JERUSALEM (Reuters) – Israel could be open to future cooperation on missile defense with Gulf Arab states that share its concerns over Iran, a senior Israeli official said on Tuesday.
But the official, Moshe Patel, who heads the Israeli Missile Defense Organization which is part of the Defense Ministry, said it was premature to pursue any such deals, and Washington’s approval would be needed if Israeli systems developed with U.S. technology or funding were involved.
“Things can be done, maybe in the future,” Patel said when asked during a conference call with reporters if any of the systems might be offered to Israel’s new partners in the Gulf or synchronized with comparable systems deployed there.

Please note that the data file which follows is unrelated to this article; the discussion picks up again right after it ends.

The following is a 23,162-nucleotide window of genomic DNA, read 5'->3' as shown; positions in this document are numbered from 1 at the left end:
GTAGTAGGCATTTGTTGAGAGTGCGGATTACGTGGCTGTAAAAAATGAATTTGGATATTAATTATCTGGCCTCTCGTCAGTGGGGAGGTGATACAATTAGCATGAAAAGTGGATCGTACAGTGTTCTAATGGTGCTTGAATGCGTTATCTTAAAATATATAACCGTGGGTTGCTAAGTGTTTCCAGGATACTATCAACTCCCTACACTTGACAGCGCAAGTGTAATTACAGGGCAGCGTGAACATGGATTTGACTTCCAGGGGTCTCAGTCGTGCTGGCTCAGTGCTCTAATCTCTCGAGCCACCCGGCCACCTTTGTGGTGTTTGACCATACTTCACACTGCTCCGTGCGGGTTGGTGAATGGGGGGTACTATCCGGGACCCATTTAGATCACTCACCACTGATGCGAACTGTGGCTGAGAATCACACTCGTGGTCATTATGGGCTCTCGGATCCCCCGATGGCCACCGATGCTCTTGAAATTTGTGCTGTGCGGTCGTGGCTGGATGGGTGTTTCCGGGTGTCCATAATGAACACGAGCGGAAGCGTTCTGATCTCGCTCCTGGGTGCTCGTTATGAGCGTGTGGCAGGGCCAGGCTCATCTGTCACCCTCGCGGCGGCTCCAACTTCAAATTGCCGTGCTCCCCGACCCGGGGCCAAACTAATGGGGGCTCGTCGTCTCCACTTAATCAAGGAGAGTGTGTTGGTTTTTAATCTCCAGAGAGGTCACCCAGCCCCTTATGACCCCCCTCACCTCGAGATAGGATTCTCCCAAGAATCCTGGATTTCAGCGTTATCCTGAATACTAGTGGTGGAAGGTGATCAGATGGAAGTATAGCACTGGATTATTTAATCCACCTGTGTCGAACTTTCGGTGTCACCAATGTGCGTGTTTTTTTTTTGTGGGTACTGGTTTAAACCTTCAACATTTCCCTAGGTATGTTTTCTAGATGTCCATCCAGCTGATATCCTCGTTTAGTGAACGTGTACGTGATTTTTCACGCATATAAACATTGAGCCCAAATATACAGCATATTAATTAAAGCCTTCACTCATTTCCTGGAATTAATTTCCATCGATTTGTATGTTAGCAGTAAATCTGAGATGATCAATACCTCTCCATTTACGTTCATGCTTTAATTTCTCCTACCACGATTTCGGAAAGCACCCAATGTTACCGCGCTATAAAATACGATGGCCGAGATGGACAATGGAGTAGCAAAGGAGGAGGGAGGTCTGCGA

“From an engineering point of view, of course there is a lot of advantage, that information can be shared, like sensors that can be deployed in both countries because we have the same enemies.”
The briefing was called to announce what Patel said was the successful testing of a multi-tiered Israeli missile defence system that could hit targets flying at different altitudes, such as cruise missiles or ballistic missiles.
Concerns over Iran were a driver of a US-brokered pact on September 15 formalizing relations between Israel and the United Arab Emirates and Bahrain. Saudi Arabia encouraged the rapprochement, while holding off on having bilateral ties with Israel for now.
With US backing, Israel has over the last decade developed a multi-layer air shield made up of the Arrow ballistic missile interceptor, the mid-altitude David’s Sling interceptor and Iron Dome, which shoots down short-range rockets and mortar shells.
Prior to the negotiations that led to the normalization of relations with the UAE and Bahrain, a senior Israeli official had told Reuters that there would be no coordination on missile defense with Gulf countries.
Writing by Dan Williams; Editing by Jeffrey Heller and Timothy Heritage